I like scrambled eggs with avacodo + many other things for breakfast. I prepare all my meals. At most of my snack meals, I munch on nuts+dried fruit, so there isnt too much work involved anyway. I eat desserts from outside food places like chocolate cheesecake.  I dont have traditional oven and baking bit of a problem for me. 

@Java602 - Thanks for sharing the microwave recipe. I will definitely give it a try.

 

jbluefoot23's picture

One of my favorite foods is

One of my favorite foods is homemade pizza.  I make my own crust and love to top it with smoked mozzarella, cashews and spinach.  Another favorite that my mom used to make is lentil spaghetti.  We are vegetarian in my household so we go through a fair amount of tofu and tempeh.  Yogurts are a good easy snack.  A cup of yogurt, a handful of nuts, and a few pieces of cheese can get me pretty far.  A favorite test-day breakfast is biscuits and nutritional yeast gravy with fried potatoes.  I do order out periodically, and finals week generally sees me calling our local calzone delivery place a least once.

Alex1017's picture

FOOD

The staple of any college student.  I have to admit I'm a slave to college food joints.  Gumbys, Jimmy Johns, Wings Over, and the numerous amounts of pizza joints on campus (everyone has their favorite).   My favorite late night food is pizza - late night pizza seems to be the staple at Penn State.

Do any of you have some of the food places at your schools that I mentioned?  Outside of my favorite pizza place on campus, I love the Wings Over franchise.  Wings Over Happy Valley at Penn State is probably one of my favorite places to get food.  Depending on the city you live in, the Wings Over Franchise takes the name into account.  For example Ive been to a Wings Over Washington in DC.  Nothing beats a Hanger 1 with half hot red alert wings and half west Texas dry rub.  Any other wings over fans out there???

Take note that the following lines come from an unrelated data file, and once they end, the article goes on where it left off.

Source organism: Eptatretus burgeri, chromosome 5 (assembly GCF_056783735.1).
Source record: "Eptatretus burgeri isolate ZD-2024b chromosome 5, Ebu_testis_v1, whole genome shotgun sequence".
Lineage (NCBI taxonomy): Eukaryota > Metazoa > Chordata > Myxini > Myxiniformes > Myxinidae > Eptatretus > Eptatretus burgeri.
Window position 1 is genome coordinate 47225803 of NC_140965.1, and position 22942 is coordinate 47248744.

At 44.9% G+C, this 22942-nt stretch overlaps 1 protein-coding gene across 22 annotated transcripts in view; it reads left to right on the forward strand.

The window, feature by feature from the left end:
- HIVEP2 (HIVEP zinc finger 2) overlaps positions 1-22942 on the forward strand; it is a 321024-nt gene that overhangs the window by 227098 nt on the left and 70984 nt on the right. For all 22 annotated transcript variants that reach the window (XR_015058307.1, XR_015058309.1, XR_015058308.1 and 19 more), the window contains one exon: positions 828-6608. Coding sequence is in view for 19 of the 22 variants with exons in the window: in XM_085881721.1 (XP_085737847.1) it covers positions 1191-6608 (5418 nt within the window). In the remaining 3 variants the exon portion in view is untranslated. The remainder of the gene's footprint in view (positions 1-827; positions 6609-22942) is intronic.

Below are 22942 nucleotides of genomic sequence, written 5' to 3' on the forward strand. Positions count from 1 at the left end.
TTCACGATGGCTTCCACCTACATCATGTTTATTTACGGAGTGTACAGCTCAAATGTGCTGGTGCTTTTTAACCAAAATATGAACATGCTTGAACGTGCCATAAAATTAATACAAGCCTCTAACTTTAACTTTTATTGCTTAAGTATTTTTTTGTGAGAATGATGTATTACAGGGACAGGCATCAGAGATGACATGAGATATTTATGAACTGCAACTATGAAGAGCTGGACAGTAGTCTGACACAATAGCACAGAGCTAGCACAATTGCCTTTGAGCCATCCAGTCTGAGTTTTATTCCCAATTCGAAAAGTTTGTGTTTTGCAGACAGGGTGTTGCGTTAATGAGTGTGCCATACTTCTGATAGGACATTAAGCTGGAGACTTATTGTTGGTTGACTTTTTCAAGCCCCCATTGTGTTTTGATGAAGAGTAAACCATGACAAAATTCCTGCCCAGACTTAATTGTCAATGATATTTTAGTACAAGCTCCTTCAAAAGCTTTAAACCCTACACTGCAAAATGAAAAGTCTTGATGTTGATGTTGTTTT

onlinerewardz's picture

bread sandwich and oatmeal

Well, most of the time in the morning, I am always rushing out to one place or the other. It is either I am rushing out to school, or to a formal event or some place; and usually I would not have time to start preparing an elaborate breakfast. As a result of this, I just eat bread sandwiched with anything that I can think of at that moment, probably margarine or some sandwich. And on some other days that I may not have bread at home, I would just take some oatmeal pour into my plate, add some milk and water, put it in the microwave for 2 minutes, and then I am good to go.

FrancesG's picture

Staples of my college diet

When I first moved out I was living on pennies a day and quickly learned how to maximize my dollars at the grocery store. The staples of my diet were egg noodles, Raman Noodles, canned chicken, canned tuna, canned or frozen veggies and cream of chicken soup. At any given time I had at least some combination of these items and, when I was lucky, I had all at my disposal and I always bought generic store brands to save even more. Coupled with condiment packs from fast food restaurants my friends helped me collect, I learned plenty of quick and delicious meals that sustained me for several years.

 

FrancesG's picture

Chicken Divan, a college student's feast

One of my favorite recipes in college is called Chicken Divan (don't ask me who named it, I originally got the recipe from a friend of the family in 1999). My friends and I were all struggling for money so we would often pool our grocery money to buy food to cook and share as a "family." Chicken Divan was the absolute favorite thing we would make because it was ridiculously cheap and feeds a lot of people at once or one person for several days. There are two ways to make it depending on how much you have to send on the ingredients. Here I will provide both variations with the "seriously broke version" ingredients in parentheses:

 

Chicken Divan

 

-1 frozen chicken (or 2 large cans of chicken in water)

-1 large can of cream of chicken soup

-1 small can cream of mushroom soup

-3/4 cup mayo (that is a lot of mayo packets if you can't afford a bottle, but you'd be surprised how easy it is to collect enough)

-1 LB frozen broccoli (or 2 cans green beans, drained)

-2 cans corn, drained

-2 packages egg noodles

-First boil the chicken in enough water to cover the bird and keep at a stead boil until it is falling off the bones (or drain the chicken in the cans).